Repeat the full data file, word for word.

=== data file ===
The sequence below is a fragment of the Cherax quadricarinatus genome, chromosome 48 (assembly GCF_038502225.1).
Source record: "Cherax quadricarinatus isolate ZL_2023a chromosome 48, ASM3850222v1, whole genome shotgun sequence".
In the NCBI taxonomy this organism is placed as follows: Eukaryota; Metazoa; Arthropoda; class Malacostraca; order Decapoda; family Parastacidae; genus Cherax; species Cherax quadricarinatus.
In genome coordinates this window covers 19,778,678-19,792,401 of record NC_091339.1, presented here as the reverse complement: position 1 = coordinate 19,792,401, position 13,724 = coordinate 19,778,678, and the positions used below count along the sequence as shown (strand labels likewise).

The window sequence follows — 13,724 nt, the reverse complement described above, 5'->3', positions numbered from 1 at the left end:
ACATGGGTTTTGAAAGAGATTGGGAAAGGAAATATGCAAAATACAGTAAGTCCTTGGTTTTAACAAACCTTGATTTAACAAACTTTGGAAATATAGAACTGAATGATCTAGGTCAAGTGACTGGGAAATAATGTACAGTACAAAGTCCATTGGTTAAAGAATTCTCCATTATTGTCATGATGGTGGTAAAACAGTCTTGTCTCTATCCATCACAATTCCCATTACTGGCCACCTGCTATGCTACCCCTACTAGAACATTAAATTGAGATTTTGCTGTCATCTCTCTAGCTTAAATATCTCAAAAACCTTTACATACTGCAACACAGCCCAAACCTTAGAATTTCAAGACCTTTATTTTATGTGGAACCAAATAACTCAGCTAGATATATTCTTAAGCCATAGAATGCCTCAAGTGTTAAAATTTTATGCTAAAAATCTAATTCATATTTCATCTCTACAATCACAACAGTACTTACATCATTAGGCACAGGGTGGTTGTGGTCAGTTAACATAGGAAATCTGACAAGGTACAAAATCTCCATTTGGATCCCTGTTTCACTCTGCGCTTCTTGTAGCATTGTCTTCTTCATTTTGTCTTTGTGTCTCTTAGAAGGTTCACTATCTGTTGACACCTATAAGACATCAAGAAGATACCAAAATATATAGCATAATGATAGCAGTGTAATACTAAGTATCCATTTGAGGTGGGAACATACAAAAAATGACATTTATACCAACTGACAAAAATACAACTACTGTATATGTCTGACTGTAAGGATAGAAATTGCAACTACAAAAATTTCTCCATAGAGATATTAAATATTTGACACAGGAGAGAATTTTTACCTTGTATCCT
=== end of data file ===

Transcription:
The sequence below is a fragment of the Cherax quadricarinatus genome, chromosome 48 (assembly GCF_038502225.1).
Source record: "Cherax quadricarinatus isolate ZL_2023a chromosome 48, ASM3850222v1, whole genome shotgun sequence".
In the NCBI taxonomy this organism is placed as follows: Eukaryota; Metazoa; Arthropoda; class Malacostraca; order Decapoda; family Parastacidae; genus Cherax; species Cherax quadricarinatus.
In genome coordinates this window covers 19,778,678-19,792,401 of record NC_091339.1, presented here as the reverse complement: position 1 = coordinate 19,792,401, position 13,724 = coordinate 19,778,678, and the positions used below count along the sequence as shown (strand labels likewise).

The window sequence follows — 13,724 nt, the reverse complement described above, 5'->3', positions numbered from 1 at the left end:
ACATGGGTTTTGAAAGAGATTGGGAAAGGAAATATGCAAAATACAGTAAGTCCTTGGTTTTAACAAACCTTGATTTAACAAACTTTGGAAATATAGAACTGAATGATCTAGGTCAAGTGACTGGGAAATAATGTACAGTACAAAGTCCATTGGTTAAAGAATTCTCCATTATTGTCATGATGGTGGTAAAACAGTCTTGTCTCTATCCATCACAATTCCCATTACTGGCCACCTGCTATGCTACCCCTACTAGAACATTAAATTGAGATTTTGCTGTCATCTCTCTAGCTTAAATATCTCAAAAACCTTTACATACTGCAACACAGCCCAAACCTTAGAATTTCAAGACCTTTATTTTATGTGGAACCAAATAACTCAGCTAGATATATTCTTAAGCCATAGAATGCCTCAAGTGTTAAAATTTTATGCTAAAAATCTAATTCATATTTCATCTCTACAATCACAACAGTACTTACATCATTAGGCACAGGGTGGTTGTGGTCAGTTAACATAGGAAATCTGACAAGGTACAAAATCTCCATTTGGATCCCTGTTTCACTCTGCGCTTCTTGTAGCATTGTCTTCTTCATTTTGTCTTTGTGTCTCTTAGAAGGTTCACTATCTGTTGACACCTATAAGACATCAAGAAGATACCAAAATATATAGCATAATGATAGCAGTGTAATACTAAGTATCCATTTGAGGTGGGAACATACAAAAAATGACATTTATACCAACTGACAAAAATACAACTACTGTATATGTCTGACTGTAAGGATAGAAATTGCAACTACAAAAATTTCTCCATAGAGATATTAAATATTTGACACAGGAGAGAATTTTTACCTTGTATCCT